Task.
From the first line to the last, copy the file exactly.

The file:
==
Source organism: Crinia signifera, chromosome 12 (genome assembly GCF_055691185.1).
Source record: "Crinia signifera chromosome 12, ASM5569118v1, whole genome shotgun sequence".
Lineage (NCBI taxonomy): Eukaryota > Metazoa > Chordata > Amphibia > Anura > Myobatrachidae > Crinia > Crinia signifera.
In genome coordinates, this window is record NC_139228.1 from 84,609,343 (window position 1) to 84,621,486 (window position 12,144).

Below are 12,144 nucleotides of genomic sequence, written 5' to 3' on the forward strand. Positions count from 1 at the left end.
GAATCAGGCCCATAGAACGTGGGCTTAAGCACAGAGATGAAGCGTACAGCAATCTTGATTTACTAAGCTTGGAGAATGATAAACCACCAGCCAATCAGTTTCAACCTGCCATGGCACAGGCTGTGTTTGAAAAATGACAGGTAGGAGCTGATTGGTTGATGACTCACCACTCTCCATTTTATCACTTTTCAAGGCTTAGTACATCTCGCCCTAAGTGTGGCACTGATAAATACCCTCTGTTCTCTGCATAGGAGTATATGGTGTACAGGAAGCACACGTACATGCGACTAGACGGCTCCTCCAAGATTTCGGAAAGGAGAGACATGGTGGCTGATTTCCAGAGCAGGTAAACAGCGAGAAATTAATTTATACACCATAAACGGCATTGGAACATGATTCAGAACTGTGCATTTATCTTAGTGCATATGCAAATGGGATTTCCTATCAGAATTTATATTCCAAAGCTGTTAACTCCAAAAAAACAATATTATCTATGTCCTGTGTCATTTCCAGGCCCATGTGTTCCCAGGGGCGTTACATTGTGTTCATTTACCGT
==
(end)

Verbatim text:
Source organism: Crinia signifera, chromosome 12 (genome assembly GCF_055691185.1).
Source record: "Crinia signifera chromosome 12, ASM5569118v1, whole genome shotgun sequence".
Lineage (NCBI taxonomy): Eukaryota > Metazoa > Chordata > Amphibia > Anura > Myobatrachidae > Crinia > Crinia signifera.
In genome coordinates, this window is record NC_139228.1 from 84,609,343 (window position 1) to 84,621,486 (window position 12,144).

Below are 12,144 nucleotides of genomic sequence, written 5' to 3' on the forward strand. Positions count from 1 at the left end.
GAATCAGGCCCATAGAACGTGGGCTTAAGCACAGAGATGAAGCGTACAGCAATCTTGATTTACTAAGCTTGGAGAATGATAAACCACCAGCCAATCAGTTTCAACCTGCCATGGCACAGGCTGTGTTTGAAAAATGACAGGTAGGAGCTGATTGGTTGATGACTCACCACTCTCCATTTTATCACTTTTCAAGGCTTAGTACATCTCGCCCTAAGTGTGGCACTGATAAATACCCTCTGTTCTCTGCATAGGAGTATATGGTGTACAGGAAGCACACGTACATGCGACTAGACGGCTCCTCCAAGATTTCGGAAAGGAGAGACATGGTGGCTGATTTCCAGAGCAGGTAAACAGCGAGAAATTAATTTATACACCATAAACGGCATTGGAACATGATTCAGAACTGTGCATTTATCTTAGTGCATATGCAAATGGGATTTCCTATCAGAATTTATATTCCAAAGCTGTTAACTCCAAAAAAACAATATTATCTATGTCCTGTGTCATTTCCAGGCCCATGTGTTCCCAGGGGCGTTACATTGTGTTCATTTACCGT